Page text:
by Nina Amir
That goes for ebooks as well as print books.
But how do you know how long your book should be? Is there a correct length for an ebook?
This looks like a simple question, but you have to look at several factors before you can determine optimum length.
Length of Print Books vs. Ebooks
If you plan to turn your ebook into a print book at some point, you might want to consider length. Print books have some page restrictions—at least if you want printing on the spine or for it to be easily seen on a bookshelf.
It becomes difficult for a printer to squeeze the title of the book on the spine if a book has less than 100 pages, and it’s also hard for readers to find a book that thin squeezed among larger books on the shelf of a bookstore. Also, longer books have other considerations, such as higher cost and longer read time.
Even when planning just an ebook, it behooves you to consider the best length for your finished product. Many ebooks are quite short, and some experts believe that today readers prefer shorter books. Yet, Mark Coker, founder of Smashwords, says the ebooks that sell best on his site are the longer ones.
How Long Should an Ebook Be?
The average nonfiction book, if such a thing exists, runs about 50,000 to 75,000 words, but this can vary depending upon category. Biographies, for example, can run 200,000 words.
How-tos or self-help usually have 40-50,000 words. The average adult novel runs approximately 100,000 words while those in other categories run 80-120,000 words.
Every category will have an average length, including children’s books, young adult, business books, etc. You can use comparable, successful books as models to determine the length you book “should” be.
An ebook could be 3,000 words or as long as a full-length book. In fact, the majority of printed books are turned into ebooks. Again, check out books in your category; find your competing or complementary books. Then consider writing a manuscript of similar length.
That said, each manuscript should be long enough to adequately tell its story or provide the information required. Thus, you could say each manuscript should only be as long as it needs to be. Tell your story or share your knowledge in as many words as necessary—no more, no less. As an indie publisher, you have the ability to make this decision.
Why You Need to Know Your Word or Page Count
My next traditionally published book, The Author Training Manual (Writer’s Digest Books, February 2014), was supposed to be around 50,000 words—that’s what I agreed to in my contract and what my publisher planned on when determining page count, design, expenses, profit-and-loss statement, etc. However, I didn’t account for some reviewed work that was meant to go in the book or the workbook element. I also wrote more than I expected.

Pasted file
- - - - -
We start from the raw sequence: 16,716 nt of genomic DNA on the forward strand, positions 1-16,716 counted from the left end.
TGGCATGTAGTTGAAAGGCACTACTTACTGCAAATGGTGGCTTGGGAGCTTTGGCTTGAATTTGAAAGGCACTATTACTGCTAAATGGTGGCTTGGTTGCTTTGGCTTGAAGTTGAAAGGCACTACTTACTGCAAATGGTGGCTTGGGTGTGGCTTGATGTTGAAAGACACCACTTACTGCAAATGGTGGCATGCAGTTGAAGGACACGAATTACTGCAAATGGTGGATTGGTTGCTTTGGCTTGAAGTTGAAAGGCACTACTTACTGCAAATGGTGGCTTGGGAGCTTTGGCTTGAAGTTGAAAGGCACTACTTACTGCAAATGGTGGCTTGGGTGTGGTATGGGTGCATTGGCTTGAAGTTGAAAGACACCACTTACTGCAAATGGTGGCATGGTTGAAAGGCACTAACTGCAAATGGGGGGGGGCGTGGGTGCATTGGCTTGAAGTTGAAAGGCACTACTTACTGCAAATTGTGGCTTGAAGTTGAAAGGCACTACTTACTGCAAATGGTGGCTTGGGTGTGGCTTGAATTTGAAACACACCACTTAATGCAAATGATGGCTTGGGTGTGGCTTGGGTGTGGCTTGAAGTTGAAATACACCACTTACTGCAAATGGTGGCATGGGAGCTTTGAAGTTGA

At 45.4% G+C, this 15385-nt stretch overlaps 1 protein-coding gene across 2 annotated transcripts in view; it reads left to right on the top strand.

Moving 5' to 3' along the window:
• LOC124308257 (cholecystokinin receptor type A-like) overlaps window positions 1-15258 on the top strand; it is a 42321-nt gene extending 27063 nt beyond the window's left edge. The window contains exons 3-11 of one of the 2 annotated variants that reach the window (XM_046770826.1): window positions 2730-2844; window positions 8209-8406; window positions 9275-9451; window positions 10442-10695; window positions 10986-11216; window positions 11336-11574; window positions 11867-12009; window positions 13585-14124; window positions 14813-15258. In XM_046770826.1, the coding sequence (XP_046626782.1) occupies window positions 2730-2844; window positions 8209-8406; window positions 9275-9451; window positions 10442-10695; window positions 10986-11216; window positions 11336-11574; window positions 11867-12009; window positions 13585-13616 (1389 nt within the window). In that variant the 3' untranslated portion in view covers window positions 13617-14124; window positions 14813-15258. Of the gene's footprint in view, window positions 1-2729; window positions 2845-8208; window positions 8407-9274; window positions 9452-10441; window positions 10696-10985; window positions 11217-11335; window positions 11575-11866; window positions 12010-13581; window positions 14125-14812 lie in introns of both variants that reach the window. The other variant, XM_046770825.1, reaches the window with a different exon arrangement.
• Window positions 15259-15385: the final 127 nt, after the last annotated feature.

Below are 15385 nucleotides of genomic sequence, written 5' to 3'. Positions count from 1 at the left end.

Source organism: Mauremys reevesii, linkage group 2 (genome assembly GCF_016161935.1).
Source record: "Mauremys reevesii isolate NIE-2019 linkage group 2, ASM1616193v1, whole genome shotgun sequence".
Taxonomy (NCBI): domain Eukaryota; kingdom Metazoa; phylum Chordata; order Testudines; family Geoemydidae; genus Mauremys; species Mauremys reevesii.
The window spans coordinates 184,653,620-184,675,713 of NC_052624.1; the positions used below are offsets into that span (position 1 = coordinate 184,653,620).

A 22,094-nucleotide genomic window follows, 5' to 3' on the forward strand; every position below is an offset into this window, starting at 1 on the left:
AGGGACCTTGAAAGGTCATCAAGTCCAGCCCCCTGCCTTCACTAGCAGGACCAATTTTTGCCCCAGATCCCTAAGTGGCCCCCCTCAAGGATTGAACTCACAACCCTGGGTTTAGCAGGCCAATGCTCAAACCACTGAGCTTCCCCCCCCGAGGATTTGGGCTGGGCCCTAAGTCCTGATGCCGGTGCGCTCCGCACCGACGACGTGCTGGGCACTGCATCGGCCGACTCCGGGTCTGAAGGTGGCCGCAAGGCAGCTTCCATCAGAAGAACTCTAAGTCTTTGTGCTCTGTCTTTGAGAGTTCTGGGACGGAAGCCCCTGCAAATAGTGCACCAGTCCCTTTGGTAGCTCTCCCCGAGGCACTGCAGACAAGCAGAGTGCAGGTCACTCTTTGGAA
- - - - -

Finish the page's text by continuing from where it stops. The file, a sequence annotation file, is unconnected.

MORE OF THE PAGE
Even without the examples, work reviewed by agents and acquisitions editors, the book turned out to be closer to 76,000 words. Ooops!
This turned into a problem when the text would not fit into the original layout created by the design team. Luckily some changes in font type and line spacing squeezed most of my content in without huge revisions and cuts, but my overabundance of content could have meant the need to cut and slash a lot of great content.
You don’t want to be in that position…ever!
Now, with an ebook, you don’t really have a design to worry about. However, you do have your readers’ attention span to consider. If you do want to produce a print-on-demand version, which I recommend, you will need to think about page count, design, cost, etc.
An estimate of your word or page count allows you to gauge the cost of book production. The longer your book, the more expensive it is to produce. A book that costs more to produce must sell more copies before it becomes profitable.
Yet, a larger book justifies a larger retail price as either an ebook or print book. As an indie publisher, these are important issues to consider since it’s your money you need to earn back.
Use Estimated Page or Word Count as a Writing Guide
Just today I spoke to a man who said he’d been writing his book “forever.” He was lost in the constant writing. He described his process as “writing his way into his book.” I don’t encourage this type of creative process. Instead, I suggest you do some serious planning, which includes:
- Creating a table of contents
- Writing chapter summaries
- Evaluating the length of similar published books
- Determining the desired length of your book
- Deciding how long each chapter must be
With this information you now have a great writing guide. You know how much you need to write and approximately how many pages your book might end up having when complete. You are also less likely to write more then necessary, so you won’t have to do much cutting.
Work Smarter, Not Harder
A plan for your book that includes a word count helps you not write too little or too much.
Basically, having an idea of how long you want your book to be helps you work smarter, not harder. It turns out a better book in the end as well, which means your readers enjoy it more—and you’ll sell more copies.
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This article was originally published on The Future of Ink and is reprinted here in its entirety for our Magnolia Media Network readers.